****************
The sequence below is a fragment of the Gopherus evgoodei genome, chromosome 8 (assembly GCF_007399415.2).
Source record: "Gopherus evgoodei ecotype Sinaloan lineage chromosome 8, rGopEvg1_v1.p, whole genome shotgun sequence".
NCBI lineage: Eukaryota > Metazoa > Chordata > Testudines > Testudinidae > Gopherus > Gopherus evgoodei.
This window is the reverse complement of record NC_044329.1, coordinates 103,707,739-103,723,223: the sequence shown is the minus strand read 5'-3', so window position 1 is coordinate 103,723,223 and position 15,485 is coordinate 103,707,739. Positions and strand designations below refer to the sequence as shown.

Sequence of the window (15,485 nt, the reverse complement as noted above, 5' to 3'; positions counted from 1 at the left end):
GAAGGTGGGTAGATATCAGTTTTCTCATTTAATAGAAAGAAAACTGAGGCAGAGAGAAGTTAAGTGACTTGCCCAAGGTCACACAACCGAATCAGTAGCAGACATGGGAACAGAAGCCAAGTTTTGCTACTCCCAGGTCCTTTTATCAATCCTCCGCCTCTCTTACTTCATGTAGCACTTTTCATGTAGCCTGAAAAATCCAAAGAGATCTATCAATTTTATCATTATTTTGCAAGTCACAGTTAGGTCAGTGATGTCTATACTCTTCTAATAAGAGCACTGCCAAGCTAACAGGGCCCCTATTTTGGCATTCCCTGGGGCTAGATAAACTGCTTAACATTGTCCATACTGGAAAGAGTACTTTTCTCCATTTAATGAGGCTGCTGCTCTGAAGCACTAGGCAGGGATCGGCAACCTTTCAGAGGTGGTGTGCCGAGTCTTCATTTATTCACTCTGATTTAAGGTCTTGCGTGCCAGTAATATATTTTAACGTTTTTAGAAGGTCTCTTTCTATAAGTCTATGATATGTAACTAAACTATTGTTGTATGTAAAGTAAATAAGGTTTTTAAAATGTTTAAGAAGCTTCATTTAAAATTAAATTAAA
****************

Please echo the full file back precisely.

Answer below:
The sequence below is a fragment of the Gopherus evgoodei genome, chromosome 8 (assembly GCF_007399415.2).
Source record: "Gopherus evgoodei ecotype Sinaloan lineage chromosome 8, rGopEvg1_v1.p, whole genome shotgun sequence".
NCBI lineage: Eukaryota > Metazoa > Chordata > Testudines > Testudinidae > Gopherus > Gopherus evgoodei.
This window is the reverse complement of record NC_044329.1, coordinates 103,707,739-103,723,223: the sequence shown is the minus strand read 5'-3', so window position 1 is coordinate 103,723,223 and position 15,485 is coordinate 103,707,739. Positions and strand designations below refer to the sequence as shown.

Sequence of the window (15,485 nt, the reverse complement as noted above, 5' to 3'; positions counted from 1 at the left end):
GAAGGTGGGTAGATATCAGTTTTCTCATTTAATAGAAAGAAAACTGAGGCAGAGAGAAGTTAAGTGACTTGCCCAAGGTCACACAACCGAATCAGTAGCAGACATGGGAACAGAAGCCAAGTTTTGCTACTCCCAGGTCCTTTTATCAATCCTCCGCCTCTCTTACTTCATGTAGCACTTTTCATGTAGCCTGAAAAATCCAAAGAGATCTATCAATTTTATCATTATTTTGCAAGTCACAGTTAGGTCAGTGATGTCTATACTCTTCTAATAAGAGCACTGCCAAGCTAACAGGGCCCCTATTTTGGCATTCCCTGGGGCTAGATAAACTGCTTAACATTGTCCATACTGGAAAGAGTACTTTTCTCCATTTAATGAGGCTGCTGCTCTGAAGCACTAGGCAGGGATCGGCAACCTTTCAGAGGTGGTGTGCCGAGTCTTCATTTATTCACTCTGATTTAAGGTCTTGCGTGCCAGTAATATATTTTAACGTTTTTAGAAGGTCTCTTTCTATAAGTCTATGATATGTAACTAAACTATTGTTGTATGTAAAGTAAATAAGGTTTTTAAAATGTTTAAGAAGCTTCATTTAAAATTAAATTAAA